Erlotinib Alone or in Combination With Radiation Therapy in Treating Young Patients With Refractory or Relapsed Malignant Brain Tumors or Newly Diagnosed Brain Stem Glioma
Recruitment status was: Active, not recruiting
RATIONALE: Erlotinib may stop the growth of tumor cells by blocking some of the enzymes needed for cell growth. Radiation therapy uses high-energy x-rays to kill tumor cells. Giving erlotinib together with radiation therapy may kill more tumor cells.
PURPOSE: This phase I trial is studying the side effects and best dose of erlotinib when given alone or together with radiation therapy in treating young patients with refractory or relapsed malignant brain tumors or newly diagnosed brain stem glioma.
Brain and Central Nervous System Tumors
Drug: erlotinib hydrochloride
Genetic: mutation analysis
Genetic: polymorphism analysis
Other: laboratory biomarker analysis
Other: pharmacological study
Radiation: radiation therapy
|Study Design:||Allocation: Non-Randomized
Masking: Open Label
Primary Purpose: Treatment
|Official Title:||Phase I Studies of TARCEVA™ (ERLOTINIB HYDROCHLORIDE, OSI-774) as Single Agent in Children With Refractory and Relapsed Malignant Brain Tumors and in Combination With Irradiation in Newly Diagnosed Brain Stem Glioma|
- Maximum tolerated dose of erlotinib hydrochloride when given alone and in combination with radiotherapy
- Dose-limiting toxicities
- Pharmacokinetic behavior of erlotinib hydrocloride
- Correlation of expression and mutations of epidermal growth factor receptor with treatment response
|Study Start Date:||May 2005|
- Establish the maximum tolerated dose of single-agent erlotinib hydrochloride in pediatric patients with refractory or relapsed malignant brain tumors and in combination with radiotherapy in pediatric patients with newly diagnosed brain stem glioma.
- Determine dose-limiting toxicities of these regimens.
- Define the safety profile of these regimens.
- Characterize the pharmacokinetic behavior of erlotinib hydrochloride in these patients.
- Evaluate the efficacy of these regimens.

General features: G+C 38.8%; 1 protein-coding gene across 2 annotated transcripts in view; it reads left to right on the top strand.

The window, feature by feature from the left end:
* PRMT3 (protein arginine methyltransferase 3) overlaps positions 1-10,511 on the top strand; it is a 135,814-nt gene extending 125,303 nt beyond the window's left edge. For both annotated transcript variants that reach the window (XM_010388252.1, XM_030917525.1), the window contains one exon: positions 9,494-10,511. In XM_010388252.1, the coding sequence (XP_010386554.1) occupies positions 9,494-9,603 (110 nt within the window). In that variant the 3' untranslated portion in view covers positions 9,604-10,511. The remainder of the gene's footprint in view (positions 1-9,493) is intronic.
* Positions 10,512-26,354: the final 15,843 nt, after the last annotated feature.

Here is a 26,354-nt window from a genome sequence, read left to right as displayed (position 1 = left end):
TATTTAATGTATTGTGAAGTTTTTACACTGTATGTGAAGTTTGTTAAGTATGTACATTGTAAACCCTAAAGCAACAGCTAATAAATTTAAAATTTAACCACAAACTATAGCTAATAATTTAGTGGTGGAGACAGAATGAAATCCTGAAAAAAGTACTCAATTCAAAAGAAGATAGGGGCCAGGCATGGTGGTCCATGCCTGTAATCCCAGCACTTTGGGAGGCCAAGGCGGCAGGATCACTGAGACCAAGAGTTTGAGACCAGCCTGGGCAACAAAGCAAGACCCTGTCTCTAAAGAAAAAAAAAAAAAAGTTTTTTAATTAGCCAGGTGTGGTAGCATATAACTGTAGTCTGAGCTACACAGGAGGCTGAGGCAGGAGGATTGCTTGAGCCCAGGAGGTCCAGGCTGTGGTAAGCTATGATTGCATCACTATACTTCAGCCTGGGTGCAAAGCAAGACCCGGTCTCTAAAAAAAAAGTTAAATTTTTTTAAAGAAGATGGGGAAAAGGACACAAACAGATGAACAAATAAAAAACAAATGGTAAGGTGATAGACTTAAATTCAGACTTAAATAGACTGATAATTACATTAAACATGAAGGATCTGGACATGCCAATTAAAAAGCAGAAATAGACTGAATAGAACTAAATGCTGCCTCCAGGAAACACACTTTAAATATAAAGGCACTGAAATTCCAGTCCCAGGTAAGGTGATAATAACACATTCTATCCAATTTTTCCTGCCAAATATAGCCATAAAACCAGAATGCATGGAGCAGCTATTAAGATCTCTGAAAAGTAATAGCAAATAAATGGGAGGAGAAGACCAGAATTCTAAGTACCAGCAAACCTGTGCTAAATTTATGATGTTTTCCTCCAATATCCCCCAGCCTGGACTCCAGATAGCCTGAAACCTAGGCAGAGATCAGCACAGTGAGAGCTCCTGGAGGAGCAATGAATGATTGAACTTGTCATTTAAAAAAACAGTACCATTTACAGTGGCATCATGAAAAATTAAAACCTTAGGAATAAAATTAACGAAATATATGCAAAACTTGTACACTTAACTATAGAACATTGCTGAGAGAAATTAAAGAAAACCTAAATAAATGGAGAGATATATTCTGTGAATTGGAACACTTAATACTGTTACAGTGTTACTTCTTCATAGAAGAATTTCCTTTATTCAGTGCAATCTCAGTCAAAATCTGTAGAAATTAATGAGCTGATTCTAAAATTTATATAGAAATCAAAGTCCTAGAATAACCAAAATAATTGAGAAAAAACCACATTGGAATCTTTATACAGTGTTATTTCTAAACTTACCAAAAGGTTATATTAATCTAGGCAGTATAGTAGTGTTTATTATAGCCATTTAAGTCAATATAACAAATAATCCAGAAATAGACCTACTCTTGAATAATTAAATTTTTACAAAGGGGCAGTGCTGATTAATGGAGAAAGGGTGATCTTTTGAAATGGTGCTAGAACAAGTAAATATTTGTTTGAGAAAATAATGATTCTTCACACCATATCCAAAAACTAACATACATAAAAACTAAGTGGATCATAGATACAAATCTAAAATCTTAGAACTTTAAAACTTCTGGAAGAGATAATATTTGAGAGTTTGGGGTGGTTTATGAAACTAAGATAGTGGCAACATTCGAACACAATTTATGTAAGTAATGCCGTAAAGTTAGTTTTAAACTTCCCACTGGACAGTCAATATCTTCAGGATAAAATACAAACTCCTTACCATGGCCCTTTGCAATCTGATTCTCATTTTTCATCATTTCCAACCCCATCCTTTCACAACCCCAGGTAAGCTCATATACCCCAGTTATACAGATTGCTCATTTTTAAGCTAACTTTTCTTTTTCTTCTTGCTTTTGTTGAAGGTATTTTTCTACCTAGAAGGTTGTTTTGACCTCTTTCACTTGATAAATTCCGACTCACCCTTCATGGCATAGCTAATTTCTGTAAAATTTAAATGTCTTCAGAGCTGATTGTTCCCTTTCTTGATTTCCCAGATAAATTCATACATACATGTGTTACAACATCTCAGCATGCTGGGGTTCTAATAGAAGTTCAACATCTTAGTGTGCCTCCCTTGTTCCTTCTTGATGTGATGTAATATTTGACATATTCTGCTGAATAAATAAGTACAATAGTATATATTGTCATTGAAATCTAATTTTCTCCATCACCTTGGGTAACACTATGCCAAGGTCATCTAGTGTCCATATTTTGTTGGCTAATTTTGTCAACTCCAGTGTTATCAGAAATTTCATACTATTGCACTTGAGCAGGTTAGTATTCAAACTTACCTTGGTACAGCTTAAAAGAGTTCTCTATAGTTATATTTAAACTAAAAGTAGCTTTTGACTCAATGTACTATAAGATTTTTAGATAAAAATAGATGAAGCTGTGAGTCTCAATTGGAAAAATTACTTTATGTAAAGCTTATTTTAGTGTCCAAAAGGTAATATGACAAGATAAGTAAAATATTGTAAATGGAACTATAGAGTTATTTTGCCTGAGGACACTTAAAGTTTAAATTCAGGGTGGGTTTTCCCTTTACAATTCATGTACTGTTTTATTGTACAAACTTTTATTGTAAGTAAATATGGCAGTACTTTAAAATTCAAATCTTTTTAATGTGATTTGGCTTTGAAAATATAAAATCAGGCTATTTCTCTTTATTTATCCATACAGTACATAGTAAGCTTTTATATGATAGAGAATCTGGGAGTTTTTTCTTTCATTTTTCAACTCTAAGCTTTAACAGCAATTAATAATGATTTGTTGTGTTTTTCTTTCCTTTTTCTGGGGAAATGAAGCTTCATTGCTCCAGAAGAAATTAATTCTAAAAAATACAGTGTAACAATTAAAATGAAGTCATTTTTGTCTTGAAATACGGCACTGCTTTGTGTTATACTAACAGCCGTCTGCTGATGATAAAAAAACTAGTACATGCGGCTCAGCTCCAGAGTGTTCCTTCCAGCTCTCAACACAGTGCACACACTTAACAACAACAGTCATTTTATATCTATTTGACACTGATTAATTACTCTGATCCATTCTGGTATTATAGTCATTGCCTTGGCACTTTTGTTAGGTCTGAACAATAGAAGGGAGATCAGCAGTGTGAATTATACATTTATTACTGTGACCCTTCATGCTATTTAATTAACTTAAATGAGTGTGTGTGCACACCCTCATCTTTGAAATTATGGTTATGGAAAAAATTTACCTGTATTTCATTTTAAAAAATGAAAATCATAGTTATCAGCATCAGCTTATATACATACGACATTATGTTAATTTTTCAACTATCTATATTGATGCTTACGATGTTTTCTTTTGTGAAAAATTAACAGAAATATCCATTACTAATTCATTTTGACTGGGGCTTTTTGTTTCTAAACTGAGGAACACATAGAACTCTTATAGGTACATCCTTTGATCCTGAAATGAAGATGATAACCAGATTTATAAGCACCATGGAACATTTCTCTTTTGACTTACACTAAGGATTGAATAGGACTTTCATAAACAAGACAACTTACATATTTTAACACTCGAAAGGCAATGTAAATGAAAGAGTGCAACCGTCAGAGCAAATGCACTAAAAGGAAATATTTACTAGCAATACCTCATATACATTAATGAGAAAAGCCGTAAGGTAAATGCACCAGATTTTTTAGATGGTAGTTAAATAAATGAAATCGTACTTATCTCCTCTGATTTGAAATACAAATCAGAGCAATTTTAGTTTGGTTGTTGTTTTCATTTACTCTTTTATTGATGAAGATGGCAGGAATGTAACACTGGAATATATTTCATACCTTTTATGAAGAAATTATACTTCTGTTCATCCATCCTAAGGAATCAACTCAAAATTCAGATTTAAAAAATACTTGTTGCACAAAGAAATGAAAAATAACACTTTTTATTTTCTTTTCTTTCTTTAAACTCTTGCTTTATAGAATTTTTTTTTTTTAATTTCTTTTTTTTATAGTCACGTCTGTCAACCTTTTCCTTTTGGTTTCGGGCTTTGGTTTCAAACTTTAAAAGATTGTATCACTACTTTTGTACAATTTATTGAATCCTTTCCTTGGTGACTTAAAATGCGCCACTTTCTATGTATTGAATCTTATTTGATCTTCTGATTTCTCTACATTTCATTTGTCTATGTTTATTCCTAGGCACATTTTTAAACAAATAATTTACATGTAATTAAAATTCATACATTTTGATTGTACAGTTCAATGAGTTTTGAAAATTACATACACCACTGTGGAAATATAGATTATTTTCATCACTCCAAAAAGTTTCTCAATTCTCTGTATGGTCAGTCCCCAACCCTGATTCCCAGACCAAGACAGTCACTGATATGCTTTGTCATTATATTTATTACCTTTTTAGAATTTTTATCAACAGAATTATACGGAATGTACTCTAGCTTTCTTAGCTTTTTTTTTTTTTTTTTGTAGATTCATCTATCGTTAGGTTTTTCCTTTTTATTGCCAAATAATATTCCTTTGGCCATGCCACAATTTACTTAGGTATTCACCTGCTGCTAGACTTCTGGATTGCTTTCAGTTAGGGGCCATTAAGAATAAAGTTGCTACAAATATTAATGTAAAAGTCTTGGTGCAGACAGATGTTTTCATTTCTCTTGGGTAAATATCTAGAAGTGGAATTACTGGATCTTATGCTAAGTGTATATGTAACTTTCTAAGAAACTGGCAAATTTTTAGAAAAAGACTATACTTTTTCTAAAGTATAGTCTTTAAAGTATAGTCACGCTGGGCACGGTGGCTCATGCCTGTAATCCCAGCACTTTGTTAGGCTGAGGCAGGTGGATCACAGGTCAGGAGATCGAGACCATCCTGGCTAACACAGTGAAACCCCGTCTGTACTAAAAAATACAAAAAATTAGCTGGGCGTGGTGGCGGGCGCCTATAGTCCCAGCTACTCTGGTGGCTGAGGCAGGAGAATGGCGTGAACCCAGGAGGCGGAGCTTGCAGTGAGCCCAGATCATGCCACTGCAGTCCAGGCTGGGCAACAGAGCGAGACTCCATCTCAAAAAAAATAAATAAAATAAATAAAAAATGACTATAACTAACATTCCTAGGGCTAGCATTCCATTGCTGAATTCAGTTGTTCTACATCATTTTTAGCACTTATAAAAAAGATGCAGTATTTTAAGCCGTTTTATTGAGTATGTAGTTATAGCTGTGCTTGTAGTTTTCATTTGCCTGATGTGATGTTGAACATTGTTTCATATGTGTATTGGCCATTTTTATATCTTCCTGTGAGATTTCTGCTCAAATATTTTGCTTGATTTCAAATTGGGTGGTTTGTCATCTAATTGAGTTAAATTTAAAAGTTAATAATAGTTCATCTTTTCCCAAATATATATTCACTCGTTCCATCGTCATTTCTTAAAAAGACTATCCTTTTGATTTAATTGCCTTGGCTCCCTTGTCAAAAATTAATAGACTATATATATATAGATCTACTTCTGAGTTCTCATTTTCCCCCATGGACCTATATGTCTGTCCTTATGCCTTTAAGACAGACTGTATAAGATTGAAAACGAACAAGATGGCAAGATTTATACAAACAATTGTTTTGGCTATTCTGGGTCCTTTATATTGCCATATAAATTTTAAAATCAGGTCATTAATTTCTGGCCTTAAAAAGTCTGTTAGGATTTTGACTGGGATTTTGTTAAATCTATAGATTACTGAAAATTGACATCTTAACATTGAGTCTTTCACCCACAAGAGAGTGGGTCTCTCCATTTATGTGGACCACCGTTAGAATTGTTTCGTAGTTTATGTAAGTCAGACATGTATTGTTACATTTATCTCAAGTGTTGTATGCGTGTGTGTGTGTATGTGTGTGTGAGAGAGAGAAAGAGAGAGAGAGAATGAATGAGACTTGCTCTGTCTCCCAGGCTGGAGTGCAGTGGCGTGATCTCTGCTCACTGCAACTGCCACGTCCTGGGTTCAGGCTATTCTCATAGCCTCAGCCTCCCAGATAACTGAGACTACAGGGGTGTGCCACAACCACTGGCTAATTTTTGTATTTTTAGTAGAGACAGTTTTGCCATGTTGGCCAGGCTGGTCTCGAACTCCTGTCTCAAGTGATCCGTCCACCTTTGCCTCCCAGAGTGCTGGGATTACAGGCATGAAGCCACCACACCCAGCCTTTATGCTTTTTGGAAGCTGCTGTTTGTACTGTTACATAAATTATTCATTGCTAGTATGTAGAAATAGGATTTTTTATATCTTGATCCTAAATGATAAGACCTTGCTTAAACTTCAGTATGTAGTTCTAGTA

- Correlate expression and mutations of epidermal growth factor receptor with treatment response.
OUTLINE: This is a multicenter, nonrandomized, open-label, dose-escalation study of erlotinib hydrochloride. Patients are assigned to 1 of 2 treatment groups according to disease.
- Group 1 (refractory or relapsed malignant brain tumors): Patients receive oral erlotinib hydrochloride once daily on days 1-21. Treatment repeats every 21 days in the absence of unacceptable toxicity or disease progression.
Cohorts of 3-6 patients receive escalating doses of erlotinib hydrochloride until the maximum tolerated dose (MTD) is determined. The MTD is defined as the dose preceding that at which 2 of 3 or 2 of 6 patients experience dose-limiting toxicity (DLT).
- Group 2 (newly diagnosed brain stem glioma): Patients receive oral erlotinib hydrochloride once daily on days 1-21. Treatment repeats every 21 days in the absence of unacceptable toxicity or disease progression. Beginning on day 1, patients also undergo radiotherapy 5 days a week for 6 weeks .
Cohorts of 1-2 patients receive escalating doses of erlotinib hydrochloride until the MTD is determined. The MTD is defined as the dose resulting in 25% of patients experiencing DLT at 6 weeks.
Blood is collected for pharmacokinetic assessments and pharmacogenetic genotyping for analysis of enzyme polymorphisms. Tumor tissue may be assessed for epidermal growth factor receptor mutations.
After completion of study treatment, patients are followed every 3 months.
PROJECTED ACCRUAL: A total of 48 patients will be accrued for this study.
Please refer to this study by its ClinicalTrials.gov identifier: NCT00360854
|Our Lady's Hospital for Sick Children Crumlin|
|Dublin, Ireland, 12|
|Birmingham Children's Hospital|
|Birmingham, England, United Kingdom, B4 6NH|
|Institute of Child Health at University of Bristol|
|Bristol, England, United Kingdom, BS2 8AE|
|Addenbrooke's Hospital at Cambridge University Hospitals NHS Foundation Trust|
|Cambridge, England, United Kingdom, CB2 2QQ|
|Leeds Cancer Centre at St. James's University Hospital|
|Leeds, England, United Kingdom, LS9 7TF|
|Leicester Royal Infirmary|
|Leicester, England, United Kingdom, LE1 5WW|
|Royal Liverpool Children's Hospital, Alder Hey|
|Liverpool, England, United Kingdom, L12 2AP|
|London, England, United Kingdom, W1T 3AA|
|Great Ormond Street Hospital for Children NHS Trust|
|London, England, United Kingdom, WC1N 3JH|
|Central Manchester and Manchester Children's University Hospitals NHS Trust|
|Manchester, England, United Kingdom, M27 4HA|
|Sir James Spence Institute of Child Health|
|Newcastle-Upon-Tyne, England, United Kingdom, NE1 4LP|
|Queen's Medical Centre|
|Nottingham, England, United Kingdom, NG7 2UH|
|Oxford Radcliffe Hospital|
|Oxford, England, United Kingdom, 0X3 9DU|
|Children's Hospital - Sheffield|
|Sheffield, England, United Kingdom, S10 2TH|
|Southampton University Hospital NHS Trust|
|Southampton, England, United Kingdom, SO16 6YD|
|Royal Marsden NHS Foundation Trust - Surrey|
|Sutton, England, United Kingdom, SM2 5PT|
|Royal Belfast Hospital for Sick Children|
|Belfast, Northern Ireland, United Kingdom, BT12 6BE|
|Royal Aberdeen Children's Hospital|
|Aberdeen, Scotland, United Kingdom, AB25 2ZG|
|Royal Hospital for Sick Children|
|Edinburgh, Scotland, United Kingdom, EH9 1LF|
|Royal Hospital for Sick Children|
|Glasgow, Scotland, United Kingdom, G3 8SJ|
|Childrens Hospital for Wales|
|Cardiff, Wales, United Kingdom, CF14 4XW|
|OverallOfficial:||Darren Hargrave, MD||Royal Marsden NHS Foundation Trust|